The London Telegraph
revealed a plan to generate electricity by harnessing the power of fish migrating upstream:
The project, codenamed 'Finetics', builds on Japanese technology that captures energy from people walking over pressure sensitive mats at train stations.
Research found that a typical salmon, which zips through waters at a top speed of 12 metres (40ft) per second, can over a 100m (330ft) stretch generate enough electricity to make 18 cups of tea, while the more shy rudd will only trigger enough power for three cups.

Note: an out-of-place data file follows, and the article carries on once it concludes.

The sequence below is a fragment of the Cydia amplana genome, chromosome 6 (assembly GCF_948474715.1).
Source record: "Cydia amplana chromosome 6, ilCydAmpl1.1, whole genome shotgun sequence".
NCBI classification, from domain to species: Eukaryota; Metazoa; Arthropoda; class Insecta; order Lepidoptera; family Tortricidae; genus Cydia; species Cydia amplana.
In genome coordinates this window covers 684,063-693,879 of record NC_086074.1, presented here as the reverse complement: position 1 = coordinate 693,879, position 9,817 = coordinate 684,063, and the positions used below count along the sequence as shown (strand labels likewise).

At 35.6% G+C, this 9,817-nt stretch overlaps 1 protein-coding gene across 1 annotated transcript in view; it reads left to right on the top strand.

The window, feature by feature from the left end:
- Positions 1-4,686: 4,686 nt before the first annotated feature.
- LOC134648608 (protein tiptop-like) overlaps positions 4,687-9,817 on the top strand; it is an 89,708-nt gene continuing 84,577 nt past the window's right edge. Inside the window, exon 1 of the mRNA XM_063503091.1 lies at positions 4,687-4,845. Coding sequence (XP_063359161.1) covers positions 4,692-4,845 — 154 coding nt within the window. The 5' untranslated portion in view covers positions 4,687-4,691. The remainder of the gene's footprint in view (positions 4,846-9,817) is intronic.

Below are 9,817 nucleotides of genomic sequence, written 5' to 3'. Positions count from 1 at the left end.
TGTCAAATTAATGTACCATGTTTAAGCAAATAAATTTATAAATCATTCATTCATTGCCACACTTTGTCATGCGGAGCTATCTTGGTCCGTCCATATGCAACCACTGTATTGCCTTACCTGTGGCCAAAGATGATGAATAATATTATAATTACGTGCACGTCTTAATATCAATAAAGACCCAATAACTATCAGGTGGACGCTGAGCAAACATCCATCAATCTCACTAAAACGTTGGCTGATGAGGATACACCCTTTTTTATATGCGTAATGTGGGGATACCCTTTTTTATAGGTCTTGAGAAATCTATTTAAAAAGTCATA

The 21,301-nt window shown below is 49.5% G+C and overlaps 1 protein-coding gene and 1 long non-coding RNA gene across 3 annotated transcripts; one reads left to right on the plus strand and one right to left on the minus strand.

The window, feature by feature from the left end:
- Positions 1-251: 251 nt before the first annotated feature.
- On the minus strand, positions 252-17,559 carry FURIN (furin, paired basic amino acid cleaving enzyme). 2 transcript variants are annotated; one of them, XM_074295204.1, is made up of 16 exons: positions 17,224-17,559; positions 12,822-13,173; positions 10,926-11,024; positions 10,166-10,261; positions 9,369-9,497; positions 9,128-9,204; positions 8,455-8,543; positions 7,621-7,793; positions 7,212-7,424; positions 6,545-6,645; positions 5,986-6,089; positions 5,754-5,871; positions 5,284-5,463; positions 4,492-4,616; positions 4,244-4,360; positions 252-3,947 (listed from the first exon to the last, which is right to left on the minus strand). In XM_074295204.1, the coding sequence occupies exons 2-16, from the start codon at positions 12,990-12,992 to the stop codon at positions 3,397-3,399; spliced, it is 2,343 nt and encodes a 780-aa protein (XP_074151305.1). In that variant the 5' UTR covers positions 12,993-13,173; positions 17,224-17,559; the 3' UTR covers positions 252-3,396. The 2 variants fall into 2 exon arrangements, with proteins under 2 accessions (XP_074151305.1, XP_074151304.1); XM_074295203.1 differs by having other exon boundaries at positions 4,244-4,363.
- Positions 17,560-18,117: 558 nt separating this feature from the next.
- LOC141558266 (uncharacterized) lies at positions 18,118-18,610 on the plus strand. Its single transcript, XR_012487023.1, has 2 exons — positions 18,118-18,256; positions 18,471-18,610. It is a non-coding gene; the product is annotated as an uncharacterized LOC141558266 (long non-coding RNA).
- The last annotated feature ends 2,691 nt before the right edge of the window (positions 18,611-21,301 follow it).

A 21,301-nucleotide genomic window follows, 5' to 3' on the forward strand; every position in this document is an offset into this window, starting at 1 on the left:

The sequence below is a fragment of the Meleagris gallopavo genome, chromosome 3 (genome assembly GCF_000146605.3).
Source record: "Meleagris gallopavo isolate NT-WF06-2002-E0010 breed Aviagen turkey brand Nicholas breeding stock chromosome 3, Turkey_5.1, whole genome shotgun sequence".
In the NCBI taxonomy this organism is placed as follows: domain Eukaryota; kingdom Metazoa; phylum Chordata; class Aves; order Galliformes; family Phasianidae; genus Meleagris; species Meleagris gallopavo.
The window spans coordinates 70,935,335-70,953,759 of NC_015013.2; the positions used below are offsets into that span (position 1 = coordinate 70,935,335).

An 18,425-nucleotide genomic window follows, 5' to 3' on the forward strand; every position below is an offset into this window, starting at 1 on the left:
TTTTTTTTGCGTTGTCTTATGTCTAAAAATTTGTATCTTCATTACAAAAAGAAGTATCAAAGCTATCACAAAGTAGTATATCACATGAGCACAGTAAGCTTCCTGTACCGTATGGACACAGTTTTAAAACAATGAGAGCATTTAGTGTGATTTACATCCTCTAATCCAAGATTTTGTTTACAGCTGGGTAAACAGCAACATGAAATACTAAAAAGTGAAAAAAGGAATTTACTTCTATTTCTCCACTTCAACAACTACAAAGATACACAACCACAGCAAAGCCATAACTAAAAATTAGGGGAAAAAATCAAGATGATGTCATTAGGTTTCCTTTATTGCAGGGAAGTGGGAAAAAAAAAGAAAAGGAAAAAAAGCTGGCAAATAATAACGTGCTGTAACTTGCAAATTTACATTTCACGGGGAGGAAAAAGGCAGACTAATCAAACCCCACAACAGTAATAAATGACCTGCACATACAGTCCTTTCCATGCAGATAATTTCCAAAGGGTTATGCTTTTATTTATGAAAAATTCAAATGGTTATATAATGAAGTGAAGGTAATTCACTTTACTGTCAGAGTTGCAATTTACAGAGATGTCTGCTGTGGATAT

Multiplied many times over by the millions of fish that thrive in rivers and waters across England and Wales, the Environment Agency scientists estimate the amount of electricity generated could power around 30,000 homes a year.
The article quoted Gavin Roach, "a world-leading specialist in green technologies based at the Université de Poisson d'Avril in Paris," as saying, "The Environment Agency team has made a very exciting breakthrough. Finetics clearly has the potential to create significant amounts of power by simply harnessing the power of nature."